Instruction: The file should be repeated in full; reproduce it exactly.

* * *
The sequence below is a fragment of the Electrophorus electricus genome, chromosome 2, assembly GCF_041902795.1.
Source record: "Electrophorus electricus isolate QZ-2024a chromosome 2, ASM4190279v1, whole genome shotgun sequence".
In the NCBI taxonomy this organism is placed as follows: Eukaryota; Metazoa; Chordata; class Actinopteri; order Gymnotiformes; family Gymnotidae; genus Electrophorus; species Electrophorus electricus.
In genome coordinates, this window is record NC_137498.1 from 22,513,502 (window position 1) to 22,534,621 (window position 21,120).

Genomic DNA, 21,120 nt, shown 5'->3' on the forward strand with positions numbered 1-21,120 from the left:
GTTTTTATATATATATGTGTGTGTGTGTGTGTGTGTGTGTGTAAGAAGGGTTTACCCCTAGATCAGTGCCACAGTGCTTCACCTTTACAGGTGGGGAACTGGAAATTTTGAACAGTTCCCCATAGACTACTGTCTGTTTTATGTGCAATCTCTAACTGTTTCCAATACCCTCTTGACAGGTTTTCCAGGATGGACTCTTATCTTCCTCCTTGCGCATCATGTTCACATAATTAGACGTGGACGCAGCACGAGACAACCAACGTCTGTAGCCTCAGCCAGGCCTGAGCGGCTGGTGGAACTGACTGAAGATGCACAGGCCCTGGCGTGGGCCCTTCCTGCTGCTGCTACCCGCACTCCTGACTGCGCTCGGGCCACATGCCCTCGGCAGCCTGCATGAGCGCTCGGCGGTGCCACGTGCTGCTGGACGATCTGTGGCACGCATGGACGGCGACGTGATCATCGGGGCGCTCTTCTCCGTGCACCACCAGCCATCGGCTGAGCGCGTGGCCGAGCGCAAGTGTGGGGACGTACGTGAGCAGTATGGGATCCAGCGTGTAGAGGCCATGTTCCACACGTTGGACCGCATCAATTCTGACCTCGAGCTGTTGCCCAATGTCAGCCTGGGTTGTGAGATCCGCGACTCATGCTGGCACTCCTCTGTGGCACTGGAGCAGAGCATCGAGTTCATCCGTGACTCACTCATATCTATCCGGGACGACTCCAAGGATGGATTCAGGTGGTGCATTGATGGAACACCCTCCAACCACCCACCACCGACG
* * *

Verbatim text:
The sequence below is a fragment of the Electrophorus electricus genome, chromosome 2, assembly GCF_041902795.1.
Source record: "Electrophorus electricus isolate QZ-2024a chromosome 2, ASM4190279v1, whole genome shotgun sequence".
In the NCBI taxonomy this organism is placed as follows: Eukaryota; Metazoa; Chordata; class Actinopteri; order Gymnotiformes; family Gymnotidae; genus Electrophorus; species Electrophorus electricus.
In genome coordinates, this window is record NC_137498.1 from 22,513,502 (window position 1) to 22,534,621 (window position 21,120).

Genomic DNA, 21,120 nt, shown 5'->3' on the forward strand with positions numbered 1-21,120 from the left:
GTTTTTATATATATATGTGTGTGTGTGTGTGTGTGTGTGTGTAAGAAGGGTTTACCCCTAGATCAGTGCCACAGTGCTTCACCTTTACAGGTGGGGAACTGGAAATTTTGAACAGTTCCCCATAGACTACTGTCTGTTTTATGTGCAATCTCTAACTGTTTCCAATACCCTCTTGACAGGTTTTCCAGGATGGACTCTTATCTTCCTCCTTGCGCATCATGTTCACATAATTAGACGTGGACGCAGCACGAGACAACCAACGTCTGTAGCCTCAGCCAGGCCTGAGCGGCTGGTGGAACTGACTGAAGATGCACAGGCCCTGGCGTGGGCCCTTCCTGCTGCTGCTACCCGCACTCCTGACTGCGCTCGGGCCACATGCCCTCGGCAGCCTGCATGAGCGCTCGGCGGTGCCACGTGCTGCTGGACGATCTGTGGCACGCATGGACGGCGACGTGATCATCGGGGCGCTCTTCTCCGTGCACCACCAGCCATCGGCTGAGCGCGTGGCCGAGCGCAAGTGTGGGGACGTACGTGAGCAGTATGGGATCCAGCGTGTAGAGGCCATGTTCCACACGTTGGACCGCATCAATTCTGACCTCGAGCTGTTGCCCAATGTCAGCCTGGGTTGTGAGATCCGCGACTCATGCTGGCACTCCTCTGTGGCACTGGAGCAGAGCATCGAGTTCATCCGTGACTCACTCATATCTATCCGGGACGACTCCAAGGATGGATTCAGGTGGTGCATTGATGGAACACCCTCCAACCACCCACCACCGACG